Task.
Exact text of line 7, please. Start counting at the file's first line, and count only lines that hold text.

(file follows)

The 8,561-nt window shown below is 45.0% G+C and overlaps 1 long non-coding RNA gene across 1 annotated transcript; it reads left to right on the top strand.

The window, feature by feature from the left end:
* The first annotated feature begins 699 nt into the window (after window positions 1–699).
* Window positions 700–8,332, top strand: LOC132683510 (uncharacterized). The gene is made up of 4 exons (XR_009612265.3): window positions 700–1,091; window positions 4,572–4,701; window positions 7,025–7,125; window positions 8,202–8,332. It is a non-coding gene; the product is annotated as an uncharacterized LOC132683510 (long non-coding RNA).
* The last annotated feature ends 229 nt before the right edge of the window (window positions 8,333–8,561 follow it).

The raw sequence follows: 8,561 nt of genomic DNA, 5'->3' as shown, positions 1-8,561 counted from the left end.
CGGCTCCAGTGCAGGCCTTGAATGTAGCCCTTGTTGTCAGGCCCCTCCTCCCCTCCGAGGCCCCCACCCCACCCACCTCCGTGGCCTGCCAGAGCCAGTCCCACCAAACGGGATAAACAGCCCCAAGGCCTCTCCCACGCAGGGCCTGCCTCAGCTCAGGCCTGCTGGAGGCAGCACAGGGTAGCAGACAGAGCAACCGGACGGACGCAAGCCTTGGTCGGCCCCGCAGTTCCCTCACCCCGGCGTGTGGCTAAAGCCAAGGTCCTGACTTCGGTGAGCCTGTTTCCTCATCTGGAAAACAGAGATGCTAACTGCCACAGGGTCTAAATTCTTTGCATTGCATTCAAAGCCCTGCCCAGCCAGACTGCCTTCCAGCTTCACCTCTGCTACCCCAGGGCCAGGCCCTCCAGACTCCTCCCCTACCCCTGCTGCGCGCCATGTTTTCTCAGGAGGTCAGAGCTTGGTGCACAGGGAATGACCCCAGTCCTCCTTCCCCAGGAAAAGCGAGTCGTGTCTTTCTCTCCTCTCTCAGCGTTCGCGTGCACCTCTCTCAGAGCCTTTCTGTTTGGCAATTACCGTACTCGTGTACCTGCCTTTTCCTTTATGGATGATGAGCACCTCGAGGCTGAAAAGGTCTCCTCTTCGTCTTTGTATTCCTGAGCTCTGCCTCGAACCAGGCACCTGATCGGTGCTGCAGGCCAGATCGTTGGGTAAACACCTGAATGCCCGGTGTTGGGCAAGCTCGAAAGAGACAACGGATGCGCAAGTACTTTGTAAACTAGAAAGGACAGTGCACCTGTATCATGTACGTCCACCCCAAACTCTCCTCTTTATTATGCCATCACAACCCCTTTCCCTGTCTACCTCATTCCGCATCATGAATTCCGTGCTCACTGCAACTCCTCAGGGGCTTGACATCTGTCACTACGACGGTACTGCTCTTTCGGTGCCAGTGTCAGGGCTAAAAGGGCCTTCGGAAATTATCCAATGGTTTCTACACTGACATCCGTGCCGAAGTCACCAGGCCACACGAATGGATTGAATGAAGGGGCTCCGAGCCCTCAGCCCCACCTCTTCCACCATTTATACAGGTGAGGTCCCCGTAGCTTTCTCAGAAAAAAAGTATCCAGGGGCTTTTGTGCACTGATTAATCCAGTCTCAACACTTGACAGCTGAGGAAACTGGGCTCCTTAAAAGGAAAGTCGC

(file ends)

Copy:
CGGCTCCAGTGCAGGCCTTGAATGTAGCCCTTGTTGTCAGGCCCCTCCTCCCCTCCGAGGCCCCCACCCCACCCACCTCCGTGGCCTGCCAGAGCCAGTCCCACCAAACGGGATAAACAGCCCCAAGGCCTCTCCCACGCAGGGCCTGCCTCAGCTCAGGCCTGCTGGAGGCAGCACAGGGTAGCAGACAGAGCAACCGGACGGACGCAAGCCTTGGTCGGCCCCGCAGTTCCCTCACCCCGGCGTGTGGCTAAAGCCAAGGTCCTGACTTCGGTGAGCCTGTTTCCTCATCTGGAAAACAGAGATGCTAACTGCCACAGGGTCTAAATTCTTTGCATTGCATTCAAAGCCCTGCCCAGCCAGACTGCCTTCCAGCTTCACCTCTGCTACCCCAGGGCCAGGCCCTCCAGACTCCTCCCCTACCCCTGCTGCGCGCCATGTTTTCTCAGGAGGTCAGAGCTTGGTGCACAGGGAATGACCCCAGTCCTCCTTCCCCAGGAAAAGCGAGTCGTGTCTTTCTCTCCTCTCTCAGCGTTCGCGTGCACCTCTCTCAGAGCCTTTCTGTTTGGCAATTACCGTACTCGTGTACCTGCCTTTTCCTTTATGGATGATGAGCACCTCGAGGCTGAAAAGGTCTCCTCTTCGTCTTTGTATTCCTGAGCTCTGCCTCGAACCAGGCACCTGATCGGTGCTGCAGGCCAGATCGTTGGGTAAACACCTGAATGCCCGGTGTTGGGCAAGCTCGAAAGAGACAACGGATGCGCAAGTACTTTGTAAACTAGAAAGGACAGTGCACCTGTATCATGTACGTCCACCCCAAACTCTCCTCTTTATTATGCCATCACAACCCCTTTCCCTGTCTACCTCATTCCGCATCATGAATTCCGTGCTCACTGCAACTCCTCAGGGGCTTGACATCTGTCACTACGACGGTACTGCTCTTTCGGTGCCAGTGTCAGGGCTAAAAGGGCCTTCGGAAATTATCCAATGGTTTCTACACTGACATCCGTGCCGAAGTCACCAGGCCACACGAATGGATTGAATGAAGGGGCTCCGAGCCCTCAGCCCCACCTCTTCCACCATTTATACAGGTGAGGTCCCCGTAGCTTTCTCAGAAAAAAAGTATCCAGGGGCTTTTGTGCACTGATTAATCCAGTCTCAACACTTGACAGCTGAGGAAACTGGGCTCCTTAAAAGGAAAGTCGC